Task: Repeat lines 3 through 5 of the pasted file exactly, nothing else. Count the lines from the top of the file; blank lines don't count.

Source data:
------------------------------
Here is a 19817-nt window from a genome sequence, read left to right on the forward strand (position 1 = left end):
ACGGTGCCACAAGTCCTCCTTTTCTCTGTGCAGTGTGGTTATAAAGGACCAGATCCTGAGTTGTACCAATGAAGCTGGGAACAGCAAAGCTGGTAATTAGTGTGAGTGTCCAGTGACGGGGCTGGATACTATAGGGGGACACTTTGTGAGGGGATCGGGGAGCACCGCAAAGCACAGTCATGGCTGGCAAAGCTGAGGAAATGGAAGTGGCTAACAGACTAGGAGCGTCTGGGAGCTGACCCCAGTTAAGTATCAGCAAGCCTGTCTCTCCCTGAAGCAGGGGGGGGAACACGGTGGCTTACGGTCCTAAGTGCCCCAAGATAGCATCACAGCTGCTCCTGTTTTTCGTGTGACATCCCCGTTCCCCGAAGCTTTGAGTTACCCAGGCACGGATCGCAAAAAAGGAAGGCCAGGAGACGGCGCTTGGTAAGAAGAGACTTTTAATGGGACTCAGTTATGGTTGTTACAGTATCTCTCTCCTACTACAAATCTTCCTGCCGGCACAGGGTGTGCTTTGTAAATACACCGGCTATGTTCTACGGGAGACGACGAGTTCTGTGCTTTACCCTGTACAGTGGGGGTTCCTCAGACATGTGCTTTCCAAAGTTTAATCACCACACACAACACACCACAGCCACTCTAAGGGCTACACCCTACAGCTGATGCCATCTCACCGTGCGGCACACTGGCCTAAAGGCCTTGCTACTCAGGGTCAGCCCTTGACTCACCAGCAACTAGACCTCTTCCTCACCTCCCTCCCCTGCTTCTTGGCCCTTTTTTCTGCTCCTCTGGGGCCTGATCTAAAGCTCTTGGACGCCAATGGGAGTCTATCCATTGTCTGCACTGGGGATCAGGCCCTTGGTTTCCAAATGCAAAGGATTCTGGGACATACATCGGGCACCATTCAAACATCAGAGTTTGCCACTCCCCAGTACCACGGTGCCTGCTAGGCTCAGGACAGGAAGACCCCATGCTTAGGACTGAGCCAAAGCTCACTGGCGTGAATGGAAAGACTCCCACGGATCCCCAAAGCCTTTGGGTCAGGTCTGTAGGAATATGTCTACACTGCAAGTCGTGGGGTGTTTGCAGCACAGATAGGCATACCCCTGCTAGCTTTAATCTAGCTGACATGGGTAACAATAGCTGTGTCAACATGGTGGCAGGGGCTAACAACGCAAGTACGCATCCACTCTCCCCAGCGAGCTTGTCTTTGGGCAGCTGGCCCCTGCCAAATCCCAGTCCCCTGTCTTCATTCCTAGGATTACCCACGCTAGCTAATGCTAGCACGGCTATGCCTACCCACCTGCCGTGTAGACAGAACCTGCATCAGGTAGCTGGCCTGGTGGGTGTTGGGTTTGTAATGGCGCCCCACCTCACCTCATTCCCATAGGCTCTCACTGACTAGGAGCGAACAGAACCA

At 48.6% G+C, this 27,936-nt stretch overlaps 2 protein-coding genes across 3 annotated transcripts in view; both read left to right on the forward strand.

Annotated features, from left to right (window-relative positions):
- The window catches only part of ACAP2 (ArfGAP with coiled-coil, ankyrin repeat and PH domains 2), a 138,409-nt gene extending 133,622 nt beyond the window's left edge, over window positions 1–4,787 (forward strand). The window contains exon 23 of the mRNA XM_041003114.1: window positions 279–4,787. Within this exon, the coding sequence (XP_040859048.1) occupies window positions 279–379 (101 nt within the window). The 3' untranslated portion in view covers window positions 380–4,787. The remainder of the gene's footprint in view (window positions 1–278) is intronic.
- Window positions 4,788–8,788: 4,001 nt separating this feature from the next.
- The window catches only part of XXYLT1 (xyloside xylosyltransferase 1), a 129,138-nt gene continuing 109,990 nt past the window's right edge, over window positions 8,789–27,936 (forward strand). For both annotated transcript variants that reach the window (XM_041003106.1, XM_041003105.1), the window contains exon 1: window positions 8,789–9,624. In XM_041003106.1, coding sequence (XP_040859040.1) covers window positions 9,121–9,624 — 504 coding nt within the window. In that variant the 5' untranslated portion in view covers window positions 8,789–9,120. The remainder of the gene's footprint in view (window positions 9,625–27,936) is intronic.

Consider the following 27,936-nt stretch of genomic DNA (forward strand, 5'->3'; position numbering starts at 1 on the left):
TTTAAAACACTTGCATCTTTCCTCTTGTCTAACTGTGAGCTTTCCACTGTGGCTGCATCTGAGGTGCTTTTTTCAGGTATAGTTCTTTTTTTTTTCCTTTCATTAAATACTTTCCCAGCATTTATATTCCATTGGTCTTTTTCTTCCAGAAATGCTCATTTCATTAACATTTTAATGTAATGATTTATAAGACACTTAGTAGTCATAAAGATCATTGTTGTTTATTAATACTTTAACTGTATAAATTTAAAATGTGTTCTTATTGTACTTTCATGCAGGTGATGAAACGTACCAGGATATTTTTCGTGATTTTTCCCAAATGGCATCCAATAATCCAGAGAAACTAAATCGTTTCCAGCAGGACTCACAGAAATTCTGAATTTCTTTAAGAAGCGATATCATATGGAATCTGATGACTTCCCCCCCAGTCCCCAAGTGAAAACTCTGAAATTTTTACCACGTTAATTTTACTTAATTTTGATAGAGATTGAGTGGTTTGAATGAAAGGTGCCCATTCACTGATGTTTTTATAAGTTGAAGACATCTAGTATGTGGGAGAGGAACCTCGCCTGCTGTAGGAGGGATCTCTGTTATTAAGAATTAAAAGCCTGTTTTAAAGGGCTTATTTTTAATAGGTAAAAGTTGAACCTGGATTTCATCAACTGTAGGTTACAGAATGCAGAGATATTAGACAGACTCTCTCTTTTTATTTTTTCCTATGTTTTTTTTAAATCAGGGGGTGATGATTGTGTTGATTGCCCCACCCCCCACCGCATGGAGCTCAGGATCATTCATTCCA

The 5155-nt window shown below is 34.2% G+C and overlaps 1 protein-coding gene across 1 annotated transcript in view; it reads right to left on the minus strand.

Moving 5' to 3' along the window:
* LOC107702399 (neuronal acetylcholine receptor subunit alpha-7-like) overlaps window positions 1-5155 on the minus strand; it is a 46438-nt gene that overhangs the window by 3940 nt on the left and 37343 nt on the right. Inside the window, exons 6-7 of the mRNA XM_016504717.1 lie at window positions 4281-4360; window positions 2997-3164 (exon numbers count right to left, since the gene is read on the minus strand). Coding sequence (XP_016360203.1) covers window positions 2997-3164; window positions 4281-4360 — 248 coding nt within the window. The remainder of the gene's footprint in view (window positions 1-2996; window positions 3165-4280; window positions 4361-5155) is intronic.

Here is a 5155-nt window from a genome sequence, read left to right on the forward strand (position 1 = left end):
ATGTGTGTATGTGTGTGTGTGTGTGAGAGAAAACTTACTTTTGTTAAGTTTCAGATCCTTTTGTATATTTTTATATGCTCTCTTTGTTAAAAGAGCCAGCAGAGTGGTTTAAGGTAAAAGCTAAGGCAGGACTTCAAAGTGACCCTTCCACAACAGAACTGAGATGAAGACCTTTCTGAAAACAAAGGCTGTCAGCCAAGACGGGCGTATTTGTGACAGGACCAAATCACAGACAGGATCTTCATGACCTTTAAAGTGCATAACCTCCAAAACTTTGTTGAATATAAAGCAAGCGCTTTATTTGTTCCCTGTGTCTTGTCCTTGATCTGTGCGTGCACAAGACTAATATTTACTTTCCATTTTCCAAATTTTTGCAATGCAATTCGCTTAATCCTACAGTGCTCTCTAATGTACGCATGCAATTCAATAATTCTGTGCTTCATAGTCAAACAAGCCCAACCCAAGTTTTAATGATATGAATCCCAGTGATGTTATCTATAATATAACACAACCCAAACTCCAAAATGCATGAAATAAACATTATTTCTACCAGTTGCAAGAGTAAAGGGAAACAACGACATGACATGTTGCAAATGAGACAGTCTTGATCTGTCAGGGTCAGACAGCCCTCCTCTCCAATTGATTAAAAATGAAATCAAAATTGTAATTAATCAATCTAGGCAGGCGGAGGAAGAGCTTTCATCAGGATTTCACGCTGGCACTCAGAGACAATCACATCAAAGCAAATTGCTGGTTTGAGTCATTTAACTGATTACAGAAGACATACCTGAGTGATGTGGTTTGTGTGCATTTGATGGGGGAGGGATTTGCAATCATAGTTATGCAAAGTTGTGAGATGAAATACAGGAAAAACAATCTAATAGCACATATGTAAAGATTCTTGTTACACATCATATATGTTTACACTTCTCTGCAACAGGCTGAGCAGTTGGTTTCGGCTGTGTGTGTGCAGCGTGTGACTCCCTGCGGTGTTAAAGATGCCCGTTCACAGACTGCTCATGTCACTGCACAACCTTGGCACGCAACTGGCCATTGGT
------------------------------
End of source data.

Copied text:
At 48.6% G+C, this 27,936-nt stretch overlaps 2 protein-coding genes across 3 annotated transcripts in view; both read left to right on the forward strand.

Annotated features, from left to right (window-relative positions):
- The window catches only part of ACAP2 (ArfGAP with coiled-coil, ankyrin repeat and PH domains 2), a 138,409-nt gene extending 133,622 nt beyond the window's left edge, over window positions 1–4,787 (forward strand). The window contains exon 23 of the mRNA XM_041003114.1: window positions 279–4,787. Within this exon, the coding sequence (XP_040859048.1) occupies window positions 279–379 (101 nt within the window). The 3' untranslated portion in view covers window positions 380–4,787. The remainder of the gene's footprint in view (window positions 1–278) is intronic.